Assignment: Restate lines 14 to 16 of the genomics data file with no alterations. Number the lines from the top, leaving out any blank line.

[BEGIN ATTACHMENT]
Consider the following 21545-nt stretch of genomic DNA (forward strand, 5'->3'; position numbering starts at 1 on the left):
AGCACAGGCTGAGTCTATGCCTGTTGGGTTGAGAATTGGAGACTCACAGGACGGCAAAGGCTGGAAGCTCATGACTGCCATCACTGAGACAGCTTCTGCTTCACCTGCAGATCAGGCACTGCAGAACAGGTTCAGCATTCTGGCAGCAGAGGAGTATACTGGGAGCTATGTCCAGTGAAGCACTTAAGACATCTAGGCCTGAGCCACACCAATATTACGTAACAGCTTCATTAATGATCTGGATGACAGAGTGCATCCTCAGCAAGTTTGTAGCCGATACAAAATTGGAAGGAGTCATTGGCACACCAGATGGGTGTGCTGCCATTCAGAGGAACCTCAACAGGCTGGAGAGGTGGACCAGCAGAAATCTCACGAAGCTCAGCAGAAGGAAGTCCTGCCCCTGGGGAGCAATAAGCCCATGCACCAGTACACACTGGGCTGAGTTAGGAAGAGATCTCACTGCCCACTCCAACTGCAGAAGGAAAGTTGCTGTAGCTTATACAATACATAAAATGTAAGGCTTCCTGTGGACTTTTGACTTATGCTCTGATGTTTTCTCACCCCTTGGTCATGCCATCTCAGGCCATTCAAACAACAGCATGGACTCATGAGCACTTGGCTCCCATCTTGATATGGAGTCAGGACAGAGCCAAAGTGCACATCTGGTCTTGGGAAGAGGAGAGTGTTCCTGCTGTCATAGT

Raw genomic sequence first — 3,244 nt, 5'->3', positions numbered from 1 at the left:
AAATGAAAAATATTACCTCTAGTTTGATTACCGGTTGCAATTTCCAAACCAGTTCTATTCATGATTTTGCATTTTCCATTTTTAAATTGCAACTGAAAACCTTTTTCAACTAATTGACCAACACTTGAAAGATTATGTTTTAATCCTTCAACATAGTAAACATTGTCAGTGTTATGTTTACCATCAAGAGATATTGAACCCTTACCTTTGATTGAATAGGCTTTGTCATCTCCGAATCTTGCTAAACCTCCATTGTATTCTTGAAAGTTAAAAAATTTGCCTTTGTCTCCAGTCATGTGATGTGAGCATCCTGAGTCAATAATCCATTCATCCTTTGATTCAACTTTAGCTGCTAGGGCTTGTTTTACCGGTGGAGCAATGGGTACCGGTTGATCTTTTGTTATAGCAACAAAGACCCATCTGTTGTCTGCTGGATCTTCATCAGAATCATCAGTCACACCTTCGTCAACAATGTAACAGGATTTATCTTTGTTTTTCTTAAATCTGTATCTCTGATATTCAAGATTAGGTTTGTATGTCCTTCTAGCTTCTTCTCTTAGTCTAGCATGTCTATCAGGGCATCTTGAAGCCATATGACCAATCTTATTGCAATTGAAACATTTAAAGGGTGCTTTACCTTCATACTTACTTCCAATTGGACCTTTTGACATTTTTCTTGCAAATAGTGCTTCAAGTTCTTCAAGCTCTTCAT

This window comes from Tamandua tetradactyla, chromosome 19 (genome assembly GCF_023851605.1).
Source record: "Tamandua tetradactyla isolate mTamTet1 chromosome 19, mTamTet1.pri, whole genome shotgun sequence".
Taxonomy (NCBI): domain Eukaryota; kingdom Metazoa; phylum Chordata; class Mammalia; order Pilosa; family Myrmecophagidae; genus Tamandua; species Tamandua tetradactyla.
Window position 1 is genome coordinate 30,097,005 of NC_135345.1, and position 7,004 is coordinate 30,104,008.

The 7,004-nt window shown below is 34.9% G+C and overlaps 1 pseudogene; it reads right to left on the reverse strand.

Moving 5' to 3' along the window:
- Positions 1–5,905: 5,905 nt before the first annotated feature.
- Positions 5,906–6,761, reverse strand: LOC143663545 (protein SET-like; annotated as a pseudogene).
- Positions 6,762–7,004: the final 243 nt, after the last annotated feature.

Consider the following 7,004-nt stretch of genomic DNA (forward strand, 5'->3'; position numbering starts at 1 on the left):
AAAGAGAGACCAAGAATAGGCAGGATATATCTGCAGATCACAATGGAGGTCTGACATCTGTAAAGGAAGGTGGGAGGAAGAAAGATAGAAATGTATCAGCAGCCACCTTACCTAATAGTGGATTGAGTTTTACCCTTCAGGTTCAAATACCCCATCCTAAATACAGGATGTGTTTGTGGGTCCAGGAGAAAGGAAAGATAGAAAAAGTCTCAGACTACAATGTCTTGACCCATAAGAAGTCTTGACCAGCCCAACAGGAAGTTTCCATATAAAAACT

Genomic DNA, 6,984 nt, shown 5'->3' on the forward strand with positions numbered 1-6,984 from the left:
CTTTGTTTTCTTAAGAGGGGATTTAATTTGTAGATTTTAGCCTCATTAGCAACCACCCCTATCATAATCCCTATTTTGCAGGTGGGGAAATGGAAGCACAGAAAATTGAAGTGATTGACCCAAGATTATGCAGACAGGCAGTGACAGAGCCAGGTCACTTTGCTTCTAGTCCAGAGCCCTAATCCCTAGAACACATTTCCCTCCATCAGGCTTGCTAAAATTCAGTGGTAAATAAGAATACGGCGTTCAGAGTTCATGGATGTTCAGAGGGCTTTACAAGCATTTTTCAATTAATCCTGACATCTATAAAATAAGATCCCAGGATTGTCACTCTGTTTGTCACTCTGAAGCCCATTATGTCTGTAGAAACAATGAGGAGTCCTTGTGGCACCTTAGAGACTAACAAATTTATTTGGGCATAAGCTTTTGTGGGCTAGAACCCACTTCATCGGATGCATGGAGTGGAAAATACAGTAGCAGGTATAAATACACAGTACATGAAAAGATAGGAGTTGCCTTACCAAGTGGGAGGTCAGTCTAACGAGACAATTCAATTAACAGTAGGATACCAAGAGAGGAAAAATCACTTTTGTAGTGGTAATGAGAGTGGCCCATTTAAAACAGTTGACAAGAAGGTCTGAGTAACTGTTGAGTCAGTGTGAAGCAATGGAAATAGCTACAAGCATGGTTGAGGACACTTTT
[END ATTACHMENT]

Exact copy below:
Consider the following 7,004-nt stretch of genomic DNA (forward strand, 5'->3'; position numbering starts at 1 on the left):
AAAGAGAGACCAAGAATAGGCAGGATATATCTGCAGATCACAATGGAGGTCTGACATCTGTAAAGGAAGGTGGGAGGAAGAAAGATAGAAATGTATCAGCAGCCACCTTACCTAATAGTGGATTGAGTTTTACCCTTCAGGTTCAAATACCCCATCCTAAATACAGGATGTGTTTGTGGGTCCAGGAGAAAGGAAAGATAGAAAAAGTCTCAGACTACAATGTCTTGACCCATAAGAAGTCTTGACCAGCCCAACAGGAAGTTTCCATATAAAAACT

Genomic DNA, 6,984 nt, shown 5'->3' on the forward strand with positions numbered 1-6,984 from the left: